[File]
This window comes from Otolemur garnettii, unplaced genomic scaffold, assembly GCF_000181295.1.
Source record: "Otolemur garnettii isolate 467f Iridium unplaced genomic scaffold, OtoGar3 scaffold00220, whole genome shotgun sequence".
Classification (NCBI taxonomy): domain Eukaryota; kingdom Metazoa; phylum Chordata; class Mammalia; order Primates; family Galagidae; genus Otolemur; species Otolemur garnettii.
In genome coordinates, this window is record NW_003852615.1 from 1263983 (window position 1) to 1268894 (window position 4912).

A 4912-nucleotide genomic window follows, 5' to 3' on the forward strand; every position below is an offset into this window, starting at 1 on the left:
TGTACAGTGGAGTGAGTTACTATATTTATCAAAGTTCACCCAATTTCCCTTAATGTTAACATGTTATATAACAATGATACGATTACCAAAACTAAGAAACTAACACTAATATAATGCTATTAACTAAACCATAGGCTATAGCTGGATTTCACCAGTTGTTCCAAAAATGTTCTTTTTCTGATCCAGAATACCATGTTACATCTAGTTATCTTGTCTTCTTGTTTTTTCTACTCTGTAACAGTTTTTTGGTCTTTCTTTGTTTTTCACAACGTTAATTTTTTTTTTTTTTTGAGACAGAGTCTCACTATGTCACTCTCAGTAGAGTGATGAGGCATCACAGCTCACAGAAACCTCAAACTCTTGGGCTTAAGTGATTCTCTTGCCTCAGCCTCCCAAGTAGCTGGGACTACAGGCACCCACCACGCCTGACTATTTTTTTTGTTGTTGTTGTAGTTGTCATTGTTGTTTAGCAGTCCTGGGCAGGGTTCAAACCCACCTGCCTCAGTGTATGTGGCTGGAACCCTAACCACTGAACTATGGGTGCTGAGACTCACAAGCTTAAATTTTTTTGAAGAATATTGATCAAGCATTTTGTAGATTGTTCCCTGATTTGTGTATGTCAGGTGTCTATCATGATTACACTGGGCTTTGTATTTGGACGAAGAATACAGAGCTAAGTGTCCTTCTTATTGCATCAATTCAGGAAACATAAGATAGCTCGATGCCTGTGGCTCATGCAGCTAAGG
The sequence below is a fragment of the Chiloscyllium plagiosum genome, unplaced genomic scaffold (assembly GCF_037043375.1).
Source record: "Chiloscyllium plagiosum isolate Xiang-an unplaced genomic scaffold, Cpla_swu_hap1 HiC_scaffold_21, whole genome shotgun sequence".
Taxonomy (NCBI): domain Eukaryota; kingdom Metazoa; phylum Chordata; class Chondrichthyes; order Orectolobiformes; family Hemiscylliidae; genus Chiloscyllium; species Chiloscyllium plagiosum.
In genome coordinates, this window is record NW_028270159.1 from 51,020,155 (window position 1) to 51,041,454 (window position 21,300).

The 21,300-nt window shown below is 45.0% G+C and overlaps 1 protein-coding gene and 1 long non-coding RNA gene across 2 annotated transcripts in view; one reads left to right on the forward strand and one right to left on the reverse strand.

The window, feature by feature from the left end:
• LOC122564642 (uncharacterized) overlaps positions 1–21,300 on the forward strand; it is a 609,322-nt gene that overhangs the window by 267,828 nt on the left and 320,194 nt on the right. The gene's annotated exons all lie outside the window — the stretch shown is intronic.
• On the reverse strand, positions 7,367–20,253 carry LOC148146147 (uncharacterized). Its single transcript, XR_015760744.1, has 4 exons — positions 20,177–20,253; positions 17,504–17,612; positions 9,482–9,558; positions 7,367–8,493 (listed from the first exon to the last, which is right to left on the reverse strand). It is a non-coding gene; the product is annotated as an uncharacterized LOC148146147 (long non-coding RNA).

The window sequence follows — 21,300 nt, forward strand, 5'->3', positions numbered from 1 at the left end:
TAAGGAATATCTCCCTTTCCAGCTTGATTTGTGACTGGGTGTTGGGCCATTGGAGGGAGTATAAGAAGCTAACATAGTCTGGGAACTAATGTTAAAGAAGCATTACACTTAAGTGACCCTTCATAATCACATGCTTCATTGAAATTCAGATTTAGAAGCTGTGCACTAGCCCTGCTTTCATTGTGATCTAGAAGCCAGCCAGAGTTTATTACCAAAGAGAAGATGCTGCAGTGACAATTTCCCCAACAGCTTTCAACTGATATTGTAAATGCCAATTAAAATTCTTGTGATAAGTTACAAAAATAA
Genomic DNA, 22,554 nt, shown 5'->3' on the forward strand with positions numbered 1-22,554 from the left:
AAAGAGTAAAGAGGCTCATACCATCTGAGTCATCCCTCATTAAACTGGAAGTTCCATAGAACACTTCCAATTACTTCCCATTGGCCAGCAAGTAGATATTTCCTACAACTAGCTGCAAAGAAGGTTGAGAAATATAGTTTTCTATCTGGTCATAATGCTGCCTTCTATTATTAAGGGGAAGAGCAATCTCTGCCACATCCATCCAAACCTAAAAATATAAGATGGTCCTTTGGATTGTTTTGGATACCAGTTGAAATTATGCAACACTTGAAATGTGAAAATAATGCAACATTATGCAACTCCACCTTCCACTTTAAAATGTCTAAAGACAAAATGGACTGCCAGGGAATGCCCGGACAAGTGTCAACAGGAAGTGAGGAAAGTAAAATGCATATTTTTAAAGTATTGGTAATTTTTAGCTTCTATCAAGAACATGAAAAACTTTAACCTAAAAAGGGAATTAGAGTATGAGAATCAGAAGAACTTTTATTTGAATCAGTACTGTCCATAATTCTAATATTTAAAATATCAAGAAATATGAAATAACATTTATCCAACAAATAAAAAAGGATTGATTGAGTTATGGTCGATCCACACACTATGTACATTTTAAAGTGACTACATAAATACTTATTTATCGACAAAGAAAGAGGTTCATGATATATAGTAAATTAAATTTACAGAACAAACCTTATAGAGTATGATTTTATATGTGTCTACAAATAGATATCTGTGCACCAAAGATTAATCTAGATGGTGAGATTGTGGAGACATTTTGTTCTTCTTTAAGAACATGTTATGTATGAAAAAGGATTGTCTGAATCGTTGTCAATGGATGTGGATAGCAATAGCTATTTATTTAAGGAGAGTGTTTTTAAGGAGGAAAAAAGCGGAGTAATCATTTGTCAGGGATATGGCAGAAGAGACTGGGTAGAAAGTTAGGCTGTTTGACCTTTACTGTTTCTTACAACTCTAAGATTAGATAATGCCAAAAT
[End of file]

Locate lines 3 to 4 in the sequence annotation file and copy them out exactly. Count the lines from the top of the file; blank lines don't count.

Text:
Classification (NCBI taxonomy): domain Eukaryota; kingdom Metazoa; phylum Chordata; class Mammalia; order Primates; family Galagidae; genus Otolemur; species Otolemur garnettii.
In genome coordinates, this window is record NW_003852615.1 from 1263983 (window position 1) to 1268894 (window position 4912).